RODNAE Productions/Pexels

Find a professional for your cocker’s haircuts

Since cocker spaniels require such frequent, high-quality grooming (including bathing, brushing, and haircuts), it will be worth your time to find a professional groomer who meets your needs. Look for someone with experience grooming cocker spaniels, since this breed has so many specific needs, especially if you want a more traditional haircut for your pup. Not just anyone can do it!

Have a consistent grooming schedule

Most importantly, whatever you do for your cocker spaniel’s grooming, make sure to do it regularly. Skipping a day of brushing can result in multiple mats and tangles, so you can imagine what might happen if your pup misses his coveted grooming appointment. Plus, bathing and brushing your dog is a great way to bond, so why not make a routine of it?

Whether you choose to DIY your cocker spaniel’s coat care, or you have a groomer you know and love, keeping these few things in mind will ensure your dog stays healthy, cool, and luxuriously soft. It takes a bit of time and patience, but your pup will surely thank you.

Editors' Recommendations

Gabrielle LaFrank
Gabrielle LaFrank has written for sites such as Psych2Go, Elite Daily, and, currently, PawTracks. When she's not writing, you…
Can dogs eat oranges? Read this before feeding your pet
How to prepare oranges for dogs
Small white dog eating an orange

When you have a little furry friend by your side, it's only natural to want to share just about everything with them. Even when it's a simple gesture like letting them on your bed for a nap or sharing a bite of a snack, bonding over these little things can be some of the best moments you'll ever share together. But when it comes to dog-friendly snacks; what exactly can you share?
Many fresh fruits and veggies are great to share with your dog, but can dogs eat oranges? This acidic fruit might be a great morning pick-me-up, but it's great to double-check before handing a slice to your lip-licking furry friend. Here's what to know about dogs and oranges.

Can dogs eat oranges?

Read more
Can dogs see in the dark? Your guide to your dog’s vision
The answer to this question matters and here's why
Golden retriever on the patio at sunset

Dogs and humans are best friends. Part of the reason? Dogs have superior senses. For instance, pups' noses are 10,000 to 100,000 times more sensitive than people's, making them worthy hunting companions and search-and-rescue team members.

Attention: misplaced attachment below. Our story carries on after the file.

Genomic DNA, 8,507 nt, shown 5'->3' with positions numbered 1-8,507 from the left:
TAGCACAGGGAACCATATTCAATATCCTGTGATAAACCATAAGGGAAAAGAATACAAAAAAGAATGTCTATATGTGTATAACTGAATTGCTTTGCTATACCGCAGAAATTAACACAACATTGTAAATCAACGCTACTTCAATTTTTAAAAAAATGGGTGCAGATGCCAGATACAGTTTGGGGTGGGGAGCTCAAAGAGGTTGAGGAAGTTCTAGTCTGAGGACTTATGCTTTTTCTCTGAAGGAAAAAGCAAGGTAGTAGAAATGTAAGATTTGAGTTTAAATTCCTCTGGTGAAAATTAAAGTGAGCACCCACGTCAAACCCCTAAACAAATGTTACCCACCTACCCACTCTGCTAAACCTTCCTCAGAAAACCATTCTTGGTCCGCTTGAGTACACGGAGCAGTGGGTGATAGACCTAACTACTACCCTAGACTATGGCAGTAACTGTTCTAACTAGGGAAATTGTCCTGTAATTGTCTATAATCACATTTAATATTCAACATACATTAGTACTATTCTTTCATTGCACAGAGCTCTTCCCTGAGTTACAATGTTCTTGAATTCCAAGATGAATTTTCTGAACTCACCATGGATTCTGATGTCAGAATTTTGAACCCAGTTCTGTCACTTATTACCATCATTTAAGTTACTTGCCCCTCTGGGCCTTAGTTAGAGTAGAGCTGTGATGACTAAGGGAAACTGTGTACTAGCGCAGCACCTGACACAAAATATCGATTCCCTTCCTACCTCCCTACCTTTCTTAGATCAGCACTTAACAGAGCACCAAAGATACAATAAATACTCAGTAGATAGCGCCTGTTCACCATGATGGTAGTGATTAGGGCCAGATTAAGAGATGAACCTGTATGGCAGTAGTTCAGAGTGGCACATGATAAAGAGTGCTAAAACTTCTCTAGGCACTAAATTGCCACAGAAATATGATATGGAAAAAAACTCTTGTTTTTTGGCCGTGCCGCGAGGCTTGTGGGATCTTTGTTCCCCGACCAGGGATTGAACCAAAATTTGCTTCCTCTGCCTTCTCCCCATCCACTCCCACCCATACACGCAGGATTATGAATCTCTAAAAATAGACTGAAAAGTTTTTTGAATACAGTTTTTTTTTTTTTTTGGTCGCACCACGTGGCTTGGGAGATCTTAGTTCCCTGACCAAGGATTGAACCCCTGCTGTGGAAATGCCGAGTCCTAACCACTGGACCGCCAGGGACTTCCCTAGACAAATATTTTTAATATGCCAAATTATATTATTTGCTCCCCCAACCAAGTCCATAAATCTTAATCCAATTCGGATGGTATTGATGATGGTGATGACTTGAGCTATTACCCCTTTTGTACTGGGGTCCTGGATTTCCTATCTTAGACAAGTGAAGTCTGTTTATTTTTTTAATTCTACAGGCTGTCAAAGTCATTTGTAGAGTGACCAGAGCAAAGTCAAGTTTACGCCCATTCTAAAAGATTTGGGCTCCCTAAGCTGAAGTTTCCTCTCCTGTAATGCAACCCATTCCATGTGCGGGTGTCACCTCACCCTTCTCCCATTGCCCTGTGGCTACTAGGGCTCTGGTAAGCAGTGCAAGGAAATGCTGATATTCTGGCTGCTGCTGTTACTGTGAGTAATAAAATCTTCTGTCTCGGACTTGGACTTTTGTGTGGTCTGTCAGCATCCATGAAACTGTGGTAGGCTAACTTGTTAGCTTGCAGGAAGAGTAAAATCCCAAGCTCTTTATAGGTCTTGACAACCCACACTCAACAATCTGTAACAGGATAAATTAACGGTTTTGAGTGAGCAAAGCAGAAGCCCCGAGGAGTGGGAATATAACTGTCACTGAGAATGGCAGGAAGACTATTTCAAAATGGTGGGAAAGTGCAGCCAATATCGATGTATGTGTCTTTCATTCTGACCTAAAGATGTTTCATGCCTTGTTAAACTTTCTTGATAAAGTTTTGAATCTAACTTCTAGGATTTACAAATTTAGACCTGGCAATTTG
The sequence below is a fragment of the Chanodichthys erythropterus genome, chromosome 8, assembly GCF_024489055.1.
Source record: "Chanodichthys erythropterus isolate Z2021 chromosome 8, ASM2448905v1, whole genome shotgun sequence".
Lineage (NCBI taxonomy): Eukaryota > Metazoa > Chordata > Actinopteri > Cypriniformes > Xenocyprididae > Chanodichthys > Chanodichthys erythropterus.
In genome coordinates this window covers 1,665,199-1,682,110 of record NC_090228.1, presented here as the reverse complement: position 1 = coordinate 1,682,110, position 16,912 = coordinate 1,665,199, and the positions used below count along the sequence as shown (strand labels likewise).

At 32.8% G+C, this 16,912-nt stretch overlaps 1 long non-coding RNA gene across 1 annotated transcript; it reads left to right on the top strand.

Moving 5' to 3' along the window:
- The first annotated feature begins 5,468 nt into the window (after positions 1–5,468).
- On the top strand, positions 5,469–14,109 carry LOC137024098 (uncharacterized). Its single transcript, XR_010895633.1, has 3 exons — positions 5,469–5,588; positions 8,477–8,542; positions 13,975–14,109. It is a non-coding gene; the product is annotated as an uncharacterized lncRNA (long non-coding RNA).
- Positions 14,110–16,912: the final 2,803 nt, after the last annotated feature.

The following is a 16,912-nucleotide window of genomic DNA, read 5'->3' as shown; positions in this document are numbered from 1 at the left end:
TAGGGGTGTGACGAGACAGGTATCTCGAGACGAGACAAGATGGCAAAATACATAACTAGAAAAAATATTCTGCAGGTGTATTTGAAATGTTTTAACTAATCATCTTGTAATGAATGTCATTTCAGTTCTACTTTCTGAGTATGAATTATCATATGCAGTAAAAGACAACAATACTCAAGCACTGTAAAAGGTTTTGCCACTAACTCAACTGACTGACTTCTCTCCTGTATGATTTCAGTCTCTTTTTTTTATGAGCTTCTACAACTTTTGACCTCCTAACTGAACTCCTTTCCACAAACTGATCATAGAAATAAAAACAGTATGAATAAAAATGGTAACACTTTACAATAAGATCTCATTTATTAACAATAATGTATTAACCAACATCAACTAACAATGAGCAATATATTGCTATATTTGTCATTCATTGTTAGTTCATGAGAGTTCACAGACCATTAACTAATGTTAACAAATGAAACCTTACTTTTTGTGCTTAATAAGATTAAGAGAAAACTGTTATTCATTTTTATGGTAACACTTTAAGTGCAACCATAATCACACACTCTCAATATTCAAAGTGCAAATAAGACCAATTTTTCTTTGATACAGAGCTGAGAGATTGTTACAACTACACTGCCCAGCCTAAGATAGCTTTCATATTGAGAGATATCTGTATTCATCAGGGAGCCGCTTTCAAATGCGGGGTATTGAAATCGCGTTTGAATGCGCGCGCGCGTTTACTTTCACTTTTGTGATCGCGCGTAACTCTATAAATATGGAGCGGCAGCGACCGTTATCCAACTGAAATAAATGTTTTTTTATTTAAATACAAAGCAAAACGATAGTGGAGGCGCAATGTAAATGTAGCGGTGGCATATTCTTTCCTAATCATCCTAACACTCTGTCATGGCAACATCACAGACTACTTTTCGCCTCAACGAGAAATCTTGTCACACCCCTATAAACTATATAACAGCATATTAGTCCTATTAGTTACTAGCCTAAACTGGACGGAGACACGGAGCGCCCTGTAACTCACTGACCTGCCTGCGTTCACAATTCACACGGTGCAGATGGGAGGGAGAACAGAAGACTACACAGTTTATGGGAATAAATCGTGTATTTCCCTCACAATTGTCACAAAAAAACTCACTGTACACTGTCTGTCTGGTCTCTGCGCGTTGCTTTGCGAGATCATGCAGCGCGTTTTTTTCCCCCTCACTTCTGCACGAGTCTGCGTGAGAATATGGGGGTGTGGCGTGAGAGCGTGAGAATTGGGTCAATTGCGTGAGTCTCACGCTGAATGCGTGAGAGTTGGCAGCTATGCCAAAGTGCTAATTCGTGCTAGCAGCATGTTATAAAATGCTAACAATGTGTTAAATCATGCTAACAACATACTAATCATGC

Eyesight is one area where people generally have the upper hand (or paw) — or so we've thought throughout the years. To some extent, that's true. Dogs see fewer colors, and their vision isn't as sharp as ours. Can dogs see in the dark? What is "normal" vision for a dog?

Read more
The best medium-sized dog breeds for your family
These dogs are the perfect size — and temperament — for families with kids
An English springer spaniel's side profile standing next to tall grass

Whether you're a veteran dog owner or are new to the canine world, it can be immensely helpful to do your research before adopting the dog of your dreams. After all, step one is to figure out what your ideal four-legged friend might be like.
Will they cuddle up with you at the end of the day, or will they sleep in a dog bed all their own? Would you like a high-energy friend or a canine buddy that can binge-watch your favorite Netflix show at all hours of the day with you? Perhaps even more importantly, what size dog can you handle in your home?
Medium-sized dogs are a perfect fit for those who may want the activity of a larger dog without the massive size. Many families prefer mid-sized canines because they're large enough to play with children without getting hurt, but they're not too large to spook or knock over a child (most of the time, anyway). There can be many reasons why a medium-sized dog breed is your perfect fit, but how do you know what breed to look into? Let us help you decide.

Medium-sized dogs for families with children

Read more